Broadband companies to Feds: Keep your stimulus money
Major broadband carriers are turning their backs on stimulus money, reports The Washington Post. The stimulus package offers $7.2 billion in grants to spread high-speed Internet access, but three big players — AT&T, Verizon and Comcast — have decided not to apply for the funds, according to industry sources. The companies are reportedly concerned about the scrutiny that would come with accepting the money, as well as a condition that would prevent them from favoring some applications and content over others, a rule known as net neutrality.
Meanwhile, the application deadline for some of those broadband grants has been extended — because government servers couldn’t handle the broadband traffic. According to a notice posted on BroadbandUSA.gov, the deadline for electronic applications has been pushed back a week, because the online application system “has experienced service delays due to the volume of activity from potential applicants.”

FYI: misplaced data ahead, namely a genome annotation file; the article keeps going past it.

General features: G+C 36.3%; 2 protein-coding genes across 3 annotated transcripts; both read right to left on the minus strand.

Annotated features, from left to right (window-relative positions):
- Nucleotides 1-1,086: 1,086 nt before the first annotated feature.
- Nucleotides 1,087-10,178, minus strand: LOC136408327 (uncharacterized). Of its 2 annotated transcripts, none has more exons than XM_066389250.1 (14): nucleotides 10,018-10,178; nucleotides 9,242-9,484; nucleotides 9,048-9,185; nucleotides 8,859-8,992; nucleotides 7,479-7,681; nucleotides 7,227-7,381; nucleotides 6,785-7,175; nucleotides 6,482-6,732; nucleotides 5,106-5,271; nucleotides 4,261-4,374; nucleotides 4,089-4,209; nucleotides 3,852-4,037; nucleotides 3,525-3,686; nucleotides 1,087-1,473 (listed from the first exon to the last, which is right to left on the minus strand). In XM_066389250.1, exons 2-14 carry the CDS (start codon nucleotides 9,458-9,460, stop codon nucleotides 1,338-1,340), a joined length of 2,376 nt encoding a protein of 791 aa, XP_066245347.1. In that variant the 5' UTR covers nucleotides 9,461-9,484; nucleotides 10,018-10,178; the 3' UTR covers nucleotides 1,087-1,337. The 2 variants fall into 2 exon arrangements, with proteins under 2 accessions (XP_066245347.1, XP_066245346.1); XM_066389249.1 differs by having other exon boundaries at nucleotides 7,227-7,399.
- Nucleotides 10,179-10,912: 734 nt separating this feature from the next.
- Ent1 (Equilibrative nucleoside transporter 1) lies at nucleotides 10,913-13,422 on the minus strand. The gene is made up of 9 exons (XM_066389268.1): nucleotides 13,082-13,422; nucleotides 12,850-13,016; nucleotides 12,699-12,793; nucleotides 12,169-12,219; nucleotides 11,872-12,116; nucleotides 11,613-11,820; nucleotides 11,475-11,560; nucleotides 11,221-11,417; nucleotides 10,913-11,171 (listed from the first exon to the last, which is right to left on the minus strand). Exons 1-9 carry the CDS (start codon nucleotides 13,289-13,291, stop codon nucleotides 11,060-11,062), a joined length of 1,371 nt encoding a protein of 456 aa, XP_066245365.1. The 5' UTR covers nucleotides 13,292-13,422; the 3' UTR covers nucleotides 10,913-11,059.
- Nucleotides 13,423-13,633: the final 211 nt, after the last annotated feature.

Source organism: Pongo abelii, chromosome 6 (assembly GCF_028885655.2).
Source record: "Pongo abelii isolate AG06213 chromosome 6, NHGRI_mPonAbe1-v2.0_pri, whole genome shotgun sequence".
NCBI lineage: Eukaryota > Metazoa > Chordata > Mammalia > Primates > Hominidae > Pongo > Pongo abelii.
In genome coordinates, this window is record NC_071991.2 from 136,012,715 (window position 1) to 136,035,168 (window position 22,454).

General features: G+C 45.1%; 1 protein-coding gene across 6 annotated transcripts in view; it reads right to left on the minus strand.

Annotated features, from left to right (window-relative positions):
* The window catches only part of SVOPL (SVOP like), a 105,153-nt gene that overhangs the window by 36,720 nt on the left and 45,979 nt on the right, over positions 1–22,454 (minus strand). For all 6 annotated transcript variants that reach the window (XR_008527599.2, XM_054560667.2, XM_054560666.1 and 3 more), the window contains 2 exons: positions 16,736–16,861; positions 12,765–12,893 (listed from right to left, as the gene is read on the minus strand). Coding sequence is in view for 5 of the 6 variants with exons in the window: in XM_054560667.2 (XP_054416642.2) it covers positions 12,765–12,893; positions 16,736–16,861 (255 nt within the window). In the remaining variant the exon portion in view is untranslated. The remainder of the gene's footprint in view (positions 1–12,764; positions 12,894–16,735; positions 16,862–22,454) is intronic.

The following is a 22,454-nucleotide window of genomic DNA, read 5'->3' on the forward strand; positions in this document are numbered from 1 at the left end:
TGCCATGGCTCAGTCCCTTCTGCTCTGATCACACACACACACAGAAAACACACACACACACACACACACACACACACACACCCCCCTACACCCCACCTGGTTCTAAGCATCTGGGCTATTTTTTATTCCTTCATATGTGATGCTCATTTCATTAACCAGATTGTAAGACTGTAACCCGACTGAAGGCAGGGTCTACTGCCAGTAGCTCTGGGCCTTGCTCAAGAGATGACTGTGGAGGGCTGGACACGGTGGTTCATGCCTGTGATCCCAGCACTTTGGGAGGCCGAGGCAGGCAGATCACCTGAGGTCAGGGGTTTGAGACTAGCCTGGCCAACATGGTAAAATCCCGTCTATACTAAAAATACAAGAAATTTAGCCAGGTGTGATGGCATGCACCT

Should there be a second stimulus package? The New York Times hosted a virtual debate on the question between two economists: Casey B. Mulligan, a professor at the University of Chicago, and Dean Baker, co-director at the Center for Economic Policy Research. Opening arguments  took place Monday; the rebuttals  were posted today. Who do you think won? E-mail us  and we’ll include our favorite responses in a future roundup.
Fox News has released poll results showing that 72 percent of Americans believe giving what’s left of the $787 billion in stimulus money to taxpayers would do more to boost the economy  than letting the government spend it. A polling company asked  (PDF) the following question: “So far only a small amount of the $787 billion dollars in economic stimulus money has been spent. Which do you think would do more to boost the economy—the government spending the rest of the stimulus money or the government returning the money to the taxpayers?” Just 19 percent of respondents chose the first option, according to Fox.